15 March 2011

Link Post 2: The Rehashening, Part I - Webcomics

The content of my original list of links was written two years ago now, since it was borrowed from my Facebook proto-blagging. I've been introduced to StumbleUpon since then, so there are a lot more things I have to share. My original intent was to do a one-off like the first post, but trying to get everything in became unwieldy, so I decided to split it up into two parts, Webcomics and Everything Else. We'll start with the webcomics!

The name of each comic is a link to its homepage. I've also included a little blurb about each, and underneath there's an example from the comic itself--click it to see it full size. For the one-off comics I mostly included an entire comic, while for the serials I included something else, either a single frame or some promotional art, since it's hard to summarize them with a page from the middle of a narrative. In any case it's hard to do justice to an entire webcomic with one example, so poke around in their archives to get a better idea of what they're like.

Amazing Super Powers - An off-kilter and usually pretty depraved comic. But also usually quite funny. Make sure you read the alt-text, and poke around until you find the other secret present on every comic to ensure you don't miss out on any of the funnies to be had. It updates Mondays and Thursdays.

Antics - This one pretty much immediately became one of my favorites. It's beautifully simple and absurd. You can figure out the basic premise easily enough: two guys, one (mostly) sane, the other not--non sequiturs ensue! It rarely fails to make me laugh, though. It's updated on Mondays and Fridays.

Axe Cop - Axe Cop is an internet darling by now, but the tiny hipster that lives inside me would like you to know that I've been following it since it first started and loving it ever since. How could I not? It's the imagination of a 7 year old brought to life by his 30 year old comic book artist brother. The over-the-top--often violent--but of course innocent musings of a prepubescent boy (like a truck that scoops up bad guys and tosses them into a fire in back) are brought to horrifying and hilarious fruition. The updates are quite sporadic these days as the retail print version of the comic is becoming the focus.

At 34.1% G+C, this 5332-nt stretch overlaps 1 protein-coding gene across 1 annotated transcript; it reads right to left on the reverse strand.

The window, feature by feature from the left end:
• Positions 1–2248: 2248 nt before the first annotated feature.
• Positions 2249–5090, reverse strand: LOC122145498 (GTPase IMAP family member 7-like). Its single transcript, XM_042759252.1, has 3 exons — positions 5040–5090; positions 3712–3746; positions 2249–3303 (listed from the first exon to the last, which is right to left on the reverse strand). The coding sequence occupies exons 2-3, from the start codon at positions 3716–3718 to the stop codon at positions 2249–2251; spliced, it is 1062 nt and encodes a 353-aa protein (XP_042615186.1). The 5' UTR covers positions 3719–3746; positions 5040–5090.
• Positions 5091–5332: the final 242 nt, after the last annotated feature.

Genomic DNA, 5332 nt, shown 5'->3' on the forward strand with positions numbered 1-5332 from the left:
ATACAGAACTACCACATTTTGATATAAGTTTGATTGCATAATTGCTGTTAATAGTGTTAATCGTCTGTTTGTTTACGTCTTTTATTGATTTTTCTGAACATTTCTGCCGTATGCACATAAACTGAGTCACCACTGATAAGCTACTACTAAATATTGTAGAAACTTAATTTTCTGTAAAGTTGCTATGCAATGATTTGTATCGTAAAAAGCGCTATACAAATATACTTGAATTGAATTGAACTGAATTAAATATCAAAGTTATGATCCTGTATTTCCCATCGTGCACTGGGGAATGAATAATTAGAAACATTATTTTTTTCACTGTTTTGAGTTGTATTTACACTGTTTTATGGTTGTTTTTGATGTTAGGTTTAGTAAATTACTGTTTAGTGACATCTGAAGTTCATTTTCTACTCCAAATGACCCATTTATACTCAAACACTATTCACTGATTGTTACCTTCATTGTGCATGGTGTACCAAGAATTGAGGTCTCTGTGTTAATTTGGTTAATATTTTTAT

Basic Instructions - This one a definitely a lot drier and more subdued than the other comics I follow, but it's always good for a chuckle. It's presented as a four panel instruction manual on how to perform some basic task. Each of the four panels usually has its own punchline, which sets it apart a bit from other comics. It updates pretty frequently these days.

Buttersafe - This one is pretty much on its way to completely filling the spot that Cyanide and Happiness once filled for me, as the latter seems to be losing the heart I thought it once had to be nothing but shock humor and terrible puns. Buttersafe definitely still has a heart, though, and will often offer some extra emotional weight along with its dry or goofy humor. It's updated Tuesdays and Thursdays.

Dresden Codak  - Here you'll find a combination of long-format and one-off comics. The first story is Hob, and the current one is Dark Science. I'm still not sure what my opinions are of the plots of either of them (Hob because I'm not into Singularity worship like it seems to be, and Dark Science because it's just begun), but they're certainly interesting and the art is lovely. Be prepared to be looking up stuff on Wikipedia as you make your way through, particularly with Hob. Currently Dark Science is updating sporadically, and another one-off will appear once in a blue moon.

Gunshow - This one is really out there. It's steeped in the ludicrous and the macabre, but it usually feels like there's a deeper, cogent point being made, even if you can't always discern it. It's updated sporadically.